Science Translational Medicine 18 Jul 2018:
Vol. 10, Issue 450, eaar7384
DOI: 10.1126/scitranslmed.aar7384

Saturday, July 7, 2018

Can Chocolate be Good for You? The Dark and Light Side of the Force

Can Chocolate be Good for You? The Dark and Light Side of the Force
By Jesica Levingston Mac leod, PhD

It is this time of the year again: World chocolate day – the best excuse to give and more importantly to EAT a lot of chocolate. But, maybe a better gift that receiving chocolate, is to know that eating chocolate might be good for your health.

In the beginning chocolate was “created” as a medicine – a healthy beverage – around 1900 BC by Mesoamerican people. The Aztecs and Mayas gave it the name of “xocolatl”, it means bitter water, as the early preparations of the cacao seeds had an intense bitter taste. Almost one year ago, a longitudinal study, done in the US East Coast, connected eating chocolate with better cognitive function. Yay! Great news, right? The scientists gathered information over a period of 30 years (starting in 1976) from 968 subjects (aged 23-98 years) in the Syracuse-Maine area. The results showed that more frequent chocolate consumption was meaningfully associated with better performance on the global composite score, visual-spatial memory and organization, working memory, scanning and tracking, abstract reasoning, and the mini-mental state examination. Importantly, they pointed out that with the exception of working memory, these relations were not attenuated with statistical control for cardiovascular, lifestyle and dietary factors across the participants.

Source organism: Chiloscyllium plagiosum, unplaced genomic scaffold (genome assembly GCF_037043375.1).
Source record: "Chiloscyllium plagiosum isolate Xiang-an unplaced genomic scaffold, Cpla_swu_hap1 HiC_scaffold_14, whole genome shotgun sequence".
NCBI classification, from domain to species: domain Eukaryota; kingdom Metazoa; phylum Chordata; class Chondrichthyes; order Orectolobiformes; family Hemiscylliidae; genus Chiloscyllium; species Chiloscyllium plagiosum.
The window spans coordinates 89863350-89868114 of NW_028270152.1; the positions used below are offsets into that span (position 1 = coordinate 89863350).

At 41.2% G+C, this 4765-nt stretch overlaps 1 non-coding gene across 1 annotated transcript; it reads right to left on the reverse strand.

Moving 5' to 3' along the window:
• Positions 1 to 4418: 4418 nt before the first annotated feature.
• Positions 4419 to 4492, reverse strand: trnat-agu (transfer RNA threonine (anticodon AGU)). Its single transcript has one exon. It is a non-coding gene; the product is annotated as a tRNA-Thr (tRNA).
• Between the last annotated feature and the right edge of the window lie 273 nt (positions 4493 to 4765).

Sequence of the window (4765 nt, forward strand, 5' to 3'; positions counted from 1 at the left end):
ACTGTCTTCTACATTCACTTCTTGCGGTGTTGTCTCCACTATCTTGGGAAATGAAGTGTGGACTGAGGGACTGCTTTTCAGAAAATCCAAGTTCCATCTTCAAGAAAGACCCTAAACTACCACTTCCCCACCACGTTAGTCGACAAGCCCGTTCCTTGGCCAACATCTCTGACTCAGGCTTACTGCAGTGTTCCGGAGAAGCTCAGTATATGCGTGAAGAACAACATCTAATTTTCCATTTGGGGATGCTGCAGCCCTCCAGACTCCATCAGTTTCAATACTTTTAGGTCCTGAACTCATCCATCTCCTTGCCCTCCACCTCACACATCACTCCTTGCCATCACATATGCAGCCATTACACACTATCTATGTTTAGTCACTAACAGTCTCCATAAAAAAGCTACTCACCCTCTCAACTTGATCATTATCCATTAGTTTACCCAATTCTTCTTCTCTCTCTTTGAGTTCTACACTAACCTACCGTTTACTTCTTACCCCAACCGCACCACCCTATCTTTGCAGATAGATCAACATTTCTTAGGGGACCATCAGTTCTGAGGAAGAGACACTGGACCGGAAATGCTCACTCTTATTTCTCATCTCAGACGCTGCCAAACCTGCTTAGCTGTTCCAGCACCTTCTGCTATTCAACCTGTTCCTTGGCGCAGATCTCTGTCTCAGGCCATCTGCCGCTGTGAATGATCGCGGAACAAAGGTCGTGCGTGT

More good news arrived last summer: an Italian research team announced that flavanol-rich chocolate improves arterial function and working memory performance counteracting the effects of sleep deprivation. The researchers investigated the effect of flavanol-rich chocolate consumption on cognitive skills and cardiovascular parameters after sleep deprivation in 32 healthy participants, who underwent two baseline sessions after one night of undisturbed sleep and two experimental sessions after one night of total sleep deprivation. Two hours before each testing session, participants were assigned to consume high or poor flavanol chocolate bars. During the tests the participants were evaluated by the psychomotor vigilance task and a working memory task, systolic blood pressure (SBP) and diastolic blood pressure (DBP), flow-mediated dilation and pulse-wave velocity. As you might know, sleep deprivation increased SBP/DBP. The result was that SBP/DBP and pulse pressure were lower after flavanol-rich treatment respect to flavanol-poor treatment sleep deprivation impaired flow-mediated dilation, flavanol-rich, but not flavanol-poor chocolate counteracted this alteration. Flavanol-rich chocolate mitigated the pulse-wave velocity increase. Also, flavanol-rich chocolate preserved working memory accuracy in women after sleep deprivation. Flow-mediated dilation correlated with working memory performance accuracy in the sleep condition.